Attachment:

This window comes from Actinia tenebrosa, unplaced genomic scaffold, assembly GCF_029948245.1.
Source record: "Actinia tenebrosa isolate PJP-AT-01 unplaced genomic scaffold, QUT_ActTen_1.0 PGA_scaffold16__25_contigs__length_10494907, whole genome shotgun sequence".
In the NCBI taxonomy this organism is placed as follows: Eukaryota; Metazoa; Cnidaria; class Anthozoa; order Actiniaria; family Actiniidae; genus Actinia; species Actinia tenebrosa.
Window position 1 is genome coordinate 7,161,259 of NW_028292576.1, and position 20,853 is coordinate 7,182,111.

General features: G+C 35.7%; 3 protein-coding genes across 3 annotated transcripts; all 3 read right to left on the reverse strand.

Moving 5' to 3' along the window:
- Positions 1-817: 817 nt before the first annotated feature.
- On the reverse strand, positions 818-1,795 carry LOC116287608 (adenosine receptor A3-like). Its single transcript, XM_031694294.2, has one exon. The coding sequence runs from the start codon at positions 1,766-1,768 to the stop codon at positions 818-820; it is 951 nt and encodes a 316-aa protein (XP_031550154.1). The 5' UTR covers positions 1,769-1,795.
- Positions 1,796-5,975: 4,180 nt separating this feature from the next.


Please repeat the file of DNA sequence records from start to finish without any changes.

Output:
This window comes from Actinia tenebrosa, unplaced genomic scaffold, assembly GCF_029948245.1.
Source record: "Actinia tenebrosa isolate PJP-AT-01 unplaced genomic scaffold, QUT_ActTen_1.0 PGA_scaffold16__25_contigs__length_10494907, whole genome shotgun sequence".
In the NCBI taxonomy this organism is placed as follows: Eukaryota; Metazoa; Cnidaria; class Anthozoa; order Actiniaria; family Actiniidae; genus Actinia; species Actinia tenebrosa.
Window position 1 is genome coordinate 7,161,259 of NW_028292576.1, and position 20,853 is coordinate 7,182,111.

General features: G+C 35.7%; 3 protein-coding genes across 3 annotated transcripts; all 3 read right to left on the reverse strand.

Moving 5' to 3' along the window:
- Positions 1-817: 817 nt before the first annotated feature.
- On the reverse strand, positions 818-1,795 carry LOC116287608 (adenosine receptor A3-like). Its single transcript, XM_031694294.2, has one exon. The coding sequence runs from the start codon at positions 1,766-1,768 to the stop codon at positions 818-820; it is 951 nt and encodes a 316-aa protein (XP_031550154.1). The 5' UTR covers positions 1,769-1,795.
- Positions 1,796-5,975: 4,180 nt separating this feature from the next.